Students seem to endorse the standards of the Wellness Policy. Francine Cassano, family education and consumer science teacher, said her students like the policy and use it to "tweak recipes" when they cook in class to ensure a "healthy menu." Lauren Paul, a senior carrying a salad for lunch she made at Aramark's deli station, said the Wellness Policy is the same as "how we eat at home." The policy works by "keeping you healthy and helping you maintain a good build, a good figure," she said. Cassano and Paul were interviewed on a recent day at lunch time at the high school cafeteria.

Local produce when available from local farms is a top priority for Aramark, Ciullo noted. She told the school board at its Sept. 16 meeting that she recently completed visits to farms that provide produce, including farms in Exeter, Johnston, Cranston and Greenville, to discuss school needs. One farm grows cherry tomatoes just for Smithfield schools, she said. A bagel and yogurt meal was added this year to elementary school menus, Ciullo said, aimed at youngsters who are vegetarians.

The policy has a list of specific snacks, with brand names, that the state Wellness Consortium has approved for sale in schools, which includes various kinds of popcorn, pretzels, crackers, cheese, soy chips rather than potato chips, crackers and apple sauce.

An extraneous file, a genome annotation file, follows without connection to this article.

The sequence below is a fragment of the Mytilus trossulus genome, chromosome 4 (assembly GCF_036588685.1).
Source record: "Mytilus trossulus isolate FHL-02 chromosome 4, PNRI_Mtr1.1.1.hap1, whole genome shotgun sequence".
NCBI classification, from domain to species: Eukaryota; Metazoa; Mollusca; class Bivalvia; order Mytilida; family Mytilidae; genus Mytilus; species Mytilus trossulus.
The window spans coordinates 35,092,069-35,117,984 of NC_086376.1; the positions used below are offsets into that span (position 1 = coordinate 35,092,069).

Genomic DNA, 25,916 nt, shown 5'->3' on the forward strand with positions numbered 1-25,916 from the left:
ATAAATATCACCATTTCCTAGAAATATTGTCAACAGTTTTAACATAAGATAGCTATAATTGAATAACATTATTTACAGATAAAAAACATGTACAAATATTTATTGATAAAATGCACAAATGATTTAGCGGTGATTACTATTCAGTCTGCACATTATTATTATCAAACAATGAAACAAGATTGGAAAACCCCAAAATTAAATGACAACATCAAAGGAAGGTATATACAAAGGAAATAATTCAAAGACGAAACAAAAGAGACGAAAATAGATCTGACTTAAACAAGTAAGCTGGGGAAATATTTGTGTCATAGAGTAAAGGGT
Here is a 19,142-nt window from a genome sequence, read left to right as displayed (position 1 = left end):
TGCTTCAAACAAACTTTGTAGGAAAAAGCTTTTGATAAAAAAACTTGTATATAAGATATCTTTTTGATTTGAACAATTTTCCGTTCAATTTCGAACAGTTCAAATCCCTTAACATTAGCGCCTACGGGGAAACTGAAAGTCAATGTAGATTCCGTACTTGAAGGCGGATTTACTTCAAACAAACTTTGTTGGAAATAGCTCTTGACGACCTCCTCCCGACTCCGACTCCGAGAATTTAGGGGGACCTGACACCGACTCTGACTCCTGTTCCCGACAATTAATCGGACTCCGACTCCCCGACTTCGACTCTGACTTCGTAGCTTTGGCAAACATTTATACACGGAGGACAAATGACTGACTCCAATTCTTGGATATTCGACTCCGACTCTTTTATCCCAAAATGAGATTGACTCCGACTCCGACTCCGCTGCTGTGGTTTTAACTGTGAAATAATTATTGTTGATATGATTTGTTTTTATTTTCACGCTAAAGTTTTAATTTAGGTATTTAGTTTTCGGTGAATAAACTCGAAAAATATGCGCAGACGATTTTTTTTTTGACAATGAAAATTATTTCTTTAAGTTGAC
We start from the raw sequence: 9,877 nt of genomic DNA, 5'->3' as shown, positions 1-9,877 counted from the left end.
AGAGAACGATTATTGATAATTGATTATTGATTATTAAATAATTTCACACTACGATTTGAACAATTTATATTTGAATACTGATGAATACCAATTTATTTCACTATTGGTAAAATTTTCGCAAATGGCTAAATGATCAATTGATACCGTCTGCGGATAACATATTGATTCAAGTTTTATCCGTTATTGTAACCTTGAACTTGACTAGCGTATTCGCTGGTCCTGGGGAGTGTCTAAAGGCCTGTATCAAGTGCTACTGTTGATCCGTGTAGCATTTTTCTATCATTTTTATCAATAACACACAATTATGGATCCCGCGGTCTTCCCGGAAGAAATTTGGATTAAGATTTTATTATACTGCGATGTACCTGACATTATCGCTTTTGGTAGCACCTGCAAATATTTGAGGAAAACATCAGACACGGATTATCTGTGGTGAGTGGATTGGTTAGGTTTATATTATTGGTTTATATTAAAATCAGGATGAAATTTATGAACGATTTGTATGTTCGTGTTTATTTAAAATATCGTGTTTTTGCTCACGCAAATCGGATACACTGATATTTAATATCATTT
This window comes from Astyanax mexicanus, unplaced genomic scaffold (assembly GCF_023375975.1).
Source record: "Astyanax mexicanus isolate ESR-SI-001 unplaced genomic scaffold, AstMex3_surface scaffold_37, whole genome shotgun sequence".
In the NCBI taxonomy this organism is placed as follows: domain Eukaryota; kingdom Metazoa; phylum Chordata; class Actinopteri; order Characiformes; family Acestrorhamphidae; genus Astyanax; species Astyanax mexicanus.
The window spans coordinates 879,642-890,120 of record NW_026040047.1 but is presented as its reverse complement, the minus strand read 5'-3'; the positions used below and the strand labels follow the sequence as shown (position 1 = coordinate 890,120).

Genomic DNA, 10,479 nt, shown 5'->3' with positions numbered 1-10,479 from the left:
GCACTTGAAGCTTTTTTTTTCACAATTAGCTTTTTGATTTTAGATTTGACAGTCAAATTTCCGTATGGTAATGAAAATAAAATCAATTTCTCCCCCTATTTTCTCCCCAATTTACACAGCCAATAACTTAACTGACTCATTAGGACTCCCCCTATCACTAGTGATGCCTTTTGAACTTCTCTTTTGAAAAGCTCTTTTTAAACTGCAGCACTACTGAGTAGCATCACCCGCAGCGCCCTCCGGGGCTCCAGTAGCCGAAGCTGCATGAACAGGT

Because food is often a part of classroom celebrations, the new Wellness Policy includes a list of suggested rewards to replace food. "Celebrations are an important part of our culture," Morisseau said, "and we don't want to lose that excitement." Lauren Paul liked the idea of having no homework or having an extra free period as rewards. The policy's suggested list also includes playing a favorite game, teaching the class, eating lunch with the teacher or principal and listening to music.

The Wellness Policy is scheduled to come before the School Committee at its Oct. 7 meeting for second and final approval. Now that the policy is in place, the Wellness Committee, which is seeking new members, will continue to meet quarterly and now will concentrate on getting the word out about it. The policy is on the district website www.smithfield-ps.org .